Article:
Elderly who take Aspirin daily could be protected against depression


Researchers at the University of Western Australia in Perth have examined the medical records of 3,700 men aged between 69 and 87 in order to establish if daily intakes of Aspirin can protect against depression.

Depression is the term given to a collection of symptoms including loss of appetite, a lack of motivation, an inability to find excitement of job in activities that were previously enjoyed. These symptoms amongst others must be present for a period of two weeks having a significant impact on day to day activities in order to meet the criteria for a diagnosis of depression.

In the UK around 20 percent of individuals will suffer from depression, with the likelihood increasing in older age as a result of bereavement, loneliness and chronic physical health problems.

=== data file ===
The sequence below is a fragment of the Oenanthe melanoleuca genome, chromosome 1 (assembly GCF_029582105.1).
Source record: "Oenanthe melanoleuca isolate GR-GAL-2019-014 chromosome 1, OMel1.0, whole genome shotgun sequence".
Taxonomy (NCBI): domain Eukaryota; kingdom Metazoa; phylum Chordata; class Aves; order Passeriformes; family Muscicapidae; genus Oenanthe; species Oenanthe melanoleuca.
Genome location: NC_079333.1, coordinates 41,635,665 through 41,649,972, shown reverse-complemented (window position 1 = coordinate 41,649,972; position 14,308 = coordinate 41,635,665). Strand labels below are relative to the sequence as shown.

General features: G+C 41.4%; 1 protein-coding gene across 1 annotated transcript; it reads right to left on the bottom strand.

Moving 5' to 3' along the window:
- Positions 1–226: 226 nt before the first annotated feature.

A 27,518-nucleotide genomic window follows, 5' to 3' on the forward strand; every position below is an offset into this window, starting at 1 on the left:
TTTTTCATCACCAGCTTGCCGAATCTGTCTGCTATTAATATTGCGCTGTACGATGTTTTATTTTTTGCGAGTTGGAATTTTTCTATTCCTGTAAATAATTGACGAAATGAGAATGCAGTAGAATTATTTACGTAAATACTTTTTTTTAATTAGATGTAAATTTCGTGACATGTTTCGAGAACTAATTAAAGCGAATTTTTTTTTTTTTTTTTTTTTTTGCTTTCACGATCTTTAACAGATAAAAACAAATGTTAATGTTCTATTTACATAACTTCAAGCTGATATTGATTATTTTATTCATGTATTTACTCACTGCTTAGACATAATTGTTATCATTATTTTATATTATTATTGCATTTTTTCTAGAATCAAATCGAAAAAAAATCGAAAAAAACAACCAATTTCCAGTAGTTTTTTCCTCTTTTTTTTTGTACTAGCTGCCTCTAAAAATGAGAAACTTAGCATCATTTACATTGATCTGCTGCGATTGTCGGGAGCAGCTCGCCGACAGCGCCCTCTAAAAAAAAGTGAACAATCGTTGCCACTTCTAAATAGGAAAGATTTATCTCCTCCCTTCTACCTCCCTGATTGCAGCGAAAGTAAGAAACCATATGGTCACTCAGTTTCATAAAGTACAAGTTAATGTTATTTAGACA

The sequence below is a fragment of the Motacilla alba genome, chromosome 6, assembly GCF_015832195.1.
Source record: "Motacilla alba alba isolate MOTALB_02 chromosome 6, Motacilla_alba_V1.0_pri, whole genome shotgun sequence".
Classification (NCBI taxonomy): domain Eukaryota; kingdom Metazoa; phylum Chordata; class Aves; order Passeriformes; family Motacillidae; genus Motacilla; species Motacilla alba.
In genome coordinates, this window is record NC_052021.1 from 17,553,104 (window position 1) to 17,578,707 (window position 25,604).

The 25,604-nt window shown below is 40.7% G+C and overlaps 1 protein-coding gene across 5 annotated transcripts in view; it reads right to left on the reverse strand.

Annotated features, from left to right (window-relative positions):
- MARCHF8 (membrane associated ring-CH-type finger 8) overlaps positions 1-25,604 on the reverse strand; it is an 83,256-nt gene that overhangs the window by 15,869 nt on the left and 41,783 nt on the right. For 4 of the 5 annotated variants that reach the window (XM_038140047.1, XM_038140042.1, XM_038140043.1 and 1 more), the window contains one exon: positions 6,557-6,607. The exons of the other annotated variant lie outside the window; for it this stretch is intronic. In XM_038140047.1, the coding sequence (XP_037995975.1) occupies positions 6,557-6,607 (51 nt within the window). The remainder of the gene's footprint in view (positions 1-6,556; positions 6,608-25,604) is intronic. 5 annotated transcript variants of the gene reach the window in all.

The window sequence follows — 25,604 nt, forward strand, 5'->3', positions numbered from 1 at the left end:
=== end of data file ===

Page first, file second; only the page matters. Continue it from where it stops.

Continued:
Previously research has concluded that Aspirin can have a significant impact at lowering blood pressure and subsequently reducing risk of heart disease and stroke, the Australian researchers set out to discover whether the same effect could also be protecting older individuals against depression.

Aspirin is known to reduce levels of homocysteine , a naturally occurring amino acid found in blood plasma. The findings, published in the journal Translational Psychiatry, showed men with significantly high levels of homocysteine levels in their blood were up to 60 percent more likely to be diagnosed with depression.

The researchers compared the effect of taking aspirin daily to that of vitamin B suppliments which has also previously been found to reduce homocysteine levels in the body.

The researchers reported that it was only the homocysteine reducing effects of aspirin that had the protective effect against depression in older adults.